Like most industries, utility companies operate in silos according to function. But, what would happen if we were able to break down those silos? That is one result of intelligent efficiency (IE).
In its most basic form, IE connects the dots of all things energy using information and communication technology (ICT) to reduce energy consumption. IE can be very localized-a single system or household-or expand to include a set of households in a neighborhood, a portfolio of buildings, a city, or even the whole utility grid. Other terms that help explain IE are: continual optimization, systems based approach to creating a relationship, and making data useful.
The utility industry has mostly been built around generation, transmission, and distribution, with little focus on the end user. This traditional structure is changing as data becomes standardized and shared across silos. Anyone who wants information will be able to access it. In addition, as technology prices decrease and potential concerns of electricity prices increase, more consumers will adopt energy efficiency and distributed generation. Subsequently, the increase in energy efficiency and distributed generation resources will reduce utility revenues. These trends are influencing discussions about the utility of the future.
In the U.S., several states are considering what is next for the utility model. New York has developed the Reforming the Energy Vision (REV) and established a distributed system platform (DSP), which is a kind of market exchange system for distributed energy. Similarly in California, regulators established the loading order, which is a hierarchy for considering the lowest-cost non-centralized fossil fuel-based resource for energy.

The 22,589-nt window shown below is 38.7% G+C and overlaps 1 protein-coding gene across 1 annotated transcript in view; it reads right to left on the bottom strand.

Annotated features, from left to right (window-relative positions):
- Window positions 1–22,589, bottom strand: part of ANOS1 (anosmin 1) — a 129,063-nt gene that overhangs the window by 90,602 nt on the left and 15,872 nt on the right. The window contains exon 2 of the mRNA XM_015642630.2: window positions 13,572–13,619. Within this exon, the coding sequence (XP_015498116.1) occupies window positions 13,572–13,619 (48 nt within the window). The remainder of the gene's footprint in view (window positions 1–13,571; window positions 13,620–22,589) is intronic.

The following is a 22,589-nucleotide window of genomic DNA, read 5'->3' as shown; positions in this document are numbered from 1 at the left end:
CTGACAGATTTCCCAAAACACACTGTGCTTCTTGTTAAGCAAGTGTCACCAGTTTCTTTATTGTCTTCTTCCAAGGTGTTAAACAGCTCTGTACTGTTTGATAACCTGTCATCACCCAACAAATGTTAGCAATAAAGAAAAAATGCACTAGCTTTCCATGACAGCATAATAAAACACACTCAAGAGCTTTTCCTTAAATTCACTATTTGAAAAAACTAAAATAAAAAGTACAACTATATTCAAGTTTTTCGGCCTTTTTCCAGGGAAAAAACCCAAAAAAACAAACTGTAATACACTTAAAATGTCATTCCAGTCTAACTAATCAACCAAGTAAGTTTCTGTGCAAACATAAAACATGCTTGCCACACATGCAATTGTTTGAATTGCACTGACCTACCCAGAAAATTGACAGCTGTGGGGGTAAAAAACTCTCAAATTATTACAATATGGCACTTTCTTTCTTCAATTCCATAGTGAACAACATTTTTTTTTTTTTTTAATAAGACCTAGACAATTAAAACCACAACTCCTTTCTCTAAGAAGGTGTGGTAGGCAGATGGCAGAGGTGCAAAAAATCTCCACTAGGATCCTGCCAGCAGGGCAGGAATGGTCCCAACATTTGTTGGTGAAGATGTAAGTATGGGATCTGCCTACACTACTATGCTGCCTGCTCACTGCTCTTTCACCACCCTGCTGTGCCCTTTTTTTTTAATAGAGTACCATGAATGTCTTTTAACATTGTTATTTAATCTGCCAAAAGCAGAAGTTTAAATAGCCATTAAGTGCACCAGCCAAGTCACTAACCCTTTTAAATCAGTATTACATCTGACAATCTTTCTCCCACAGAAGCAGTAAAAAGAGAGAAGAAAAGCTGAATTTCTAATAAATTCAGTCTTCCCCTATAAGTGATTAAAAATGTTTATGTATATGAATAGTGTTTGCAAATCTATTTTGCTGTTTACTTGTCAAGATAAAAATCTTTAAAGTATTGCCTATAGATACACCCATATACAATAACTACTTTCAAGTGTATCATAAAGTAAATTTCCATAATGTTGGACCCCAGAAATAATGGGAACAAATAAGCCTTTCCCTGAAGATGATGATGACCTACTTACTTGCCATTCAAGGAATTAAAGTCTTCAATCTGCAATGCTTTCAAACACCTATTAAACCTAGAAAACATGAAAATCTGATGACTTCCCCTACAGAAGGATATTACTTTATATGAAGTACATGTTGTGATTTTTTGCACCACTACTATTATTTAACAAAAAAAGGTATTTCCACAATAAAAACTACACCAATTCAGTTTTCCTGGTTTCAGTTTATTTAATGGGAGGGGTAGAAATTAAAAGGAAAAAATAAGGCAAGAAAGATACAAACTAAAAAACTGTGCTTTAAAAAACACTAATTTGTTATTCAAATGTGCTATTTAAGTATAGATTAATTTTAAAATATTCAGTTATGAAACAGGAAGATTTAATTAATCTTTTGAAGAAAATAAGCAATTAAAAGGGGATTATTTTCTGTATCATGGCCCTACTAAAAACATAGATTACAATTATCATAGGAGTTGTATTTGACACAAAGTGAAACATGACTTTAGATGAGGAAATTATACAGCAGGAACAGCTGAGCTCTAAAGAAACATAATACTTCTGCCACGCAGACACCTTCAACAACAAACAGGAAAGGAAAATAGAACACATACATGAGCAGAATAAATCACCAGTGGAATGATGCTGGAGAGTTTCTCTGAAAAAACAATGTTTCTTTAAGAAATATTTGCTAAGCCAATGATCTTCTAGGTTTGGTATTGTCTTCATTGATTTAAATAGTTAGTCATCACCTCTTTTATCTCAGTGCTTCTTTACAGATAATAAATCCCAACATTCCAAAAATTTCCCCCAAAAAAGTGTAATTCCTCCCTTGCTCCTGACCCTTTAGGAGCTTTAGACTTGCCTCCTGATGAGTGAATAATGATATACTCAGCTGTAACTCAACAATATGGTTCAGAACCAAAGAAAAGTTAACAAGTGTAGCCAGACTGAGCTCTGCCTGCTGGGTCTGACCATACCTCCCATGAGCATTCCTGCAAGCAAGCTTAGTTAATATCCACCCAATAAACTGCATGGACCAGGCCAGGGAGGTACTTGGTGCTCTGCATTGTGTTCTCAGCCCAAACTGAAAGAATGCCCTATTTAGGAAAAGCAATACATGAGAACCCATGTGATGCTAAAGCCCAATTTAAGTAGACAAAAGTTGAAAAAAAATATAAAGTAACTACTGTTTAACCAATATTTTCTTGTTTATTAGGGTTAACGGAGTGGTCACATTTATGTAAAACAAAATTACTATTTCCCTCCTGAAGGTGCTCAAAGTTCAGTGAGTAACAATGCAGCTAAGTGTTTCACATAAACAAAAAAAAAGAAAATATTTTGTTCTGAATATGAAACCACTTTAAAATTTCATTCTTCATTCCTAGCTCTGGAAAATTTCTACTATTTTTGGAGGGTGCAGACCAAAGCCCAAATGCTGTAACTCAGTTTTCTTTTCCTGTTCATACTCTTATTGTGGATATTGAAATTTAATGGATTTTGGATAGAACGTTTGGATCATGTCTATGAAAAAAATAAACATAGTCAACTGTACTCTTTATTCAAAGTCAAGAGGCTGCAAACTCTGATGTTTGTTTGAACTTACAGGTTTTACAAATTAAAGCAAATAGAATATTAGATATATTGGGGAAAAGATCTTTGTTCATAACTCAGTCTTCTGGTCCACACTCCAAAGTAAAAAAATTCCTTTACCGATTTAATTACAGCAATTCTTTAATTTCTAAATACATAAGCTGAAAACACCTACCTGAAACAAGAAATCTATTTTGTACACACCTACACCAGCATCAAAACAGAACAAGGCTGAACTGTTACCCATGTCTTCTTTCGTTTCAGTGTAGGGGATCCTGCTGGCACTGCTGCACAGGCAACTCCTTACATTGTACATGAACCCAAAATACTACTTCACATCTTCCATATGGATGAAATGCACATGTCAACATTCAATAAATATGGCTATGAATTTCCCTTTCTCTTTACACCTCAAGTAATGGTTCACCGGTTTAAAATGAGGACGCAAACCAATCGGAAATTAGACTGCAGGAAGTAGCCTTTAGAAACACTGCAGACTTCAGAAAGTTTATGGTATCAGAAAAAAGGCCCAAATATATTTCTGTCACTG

Many utilities believe competition to their traditional services will come in various forms, including data-related services and beyond-the-meter energy efficiency and demand response solutions ( i.e. behavior based)-and both heavily rely on IE. Traditional utility end users are now pushing for more non-centralized utility-based resources. IE broadens the scope and capability for energy users to independently act and make decisions on their energy usage. It speeds up the adoption process (or so we hope) and lowers overall energy consumption. And this is only one of the many benefits.
IE was the subject of a recent American Council for an Energy-Efficient Economy (ACEEE) conference. ACEEE defines IE as "a systems-based holistic approach to energy savings, enabled by ICT and user access to real-time information. Intelligent efficiency differs from component energy efficiency in that it is adaptive, anticipatory, and networked."
Summarized by the ACEEE, IE is "the convergence of technology and behaviors that saves energy." Is it not simply another vehicle to deliver energy services to end users?
The important elements and the challenges lie in how to market IE and how to convince end users to adopt and engage with IE technologies and related services. The discussion extends beyond energy benefits into the varied factors that influence behavior change and consumer decisions (e.g., energy culture, behavior, energy and climate change conference).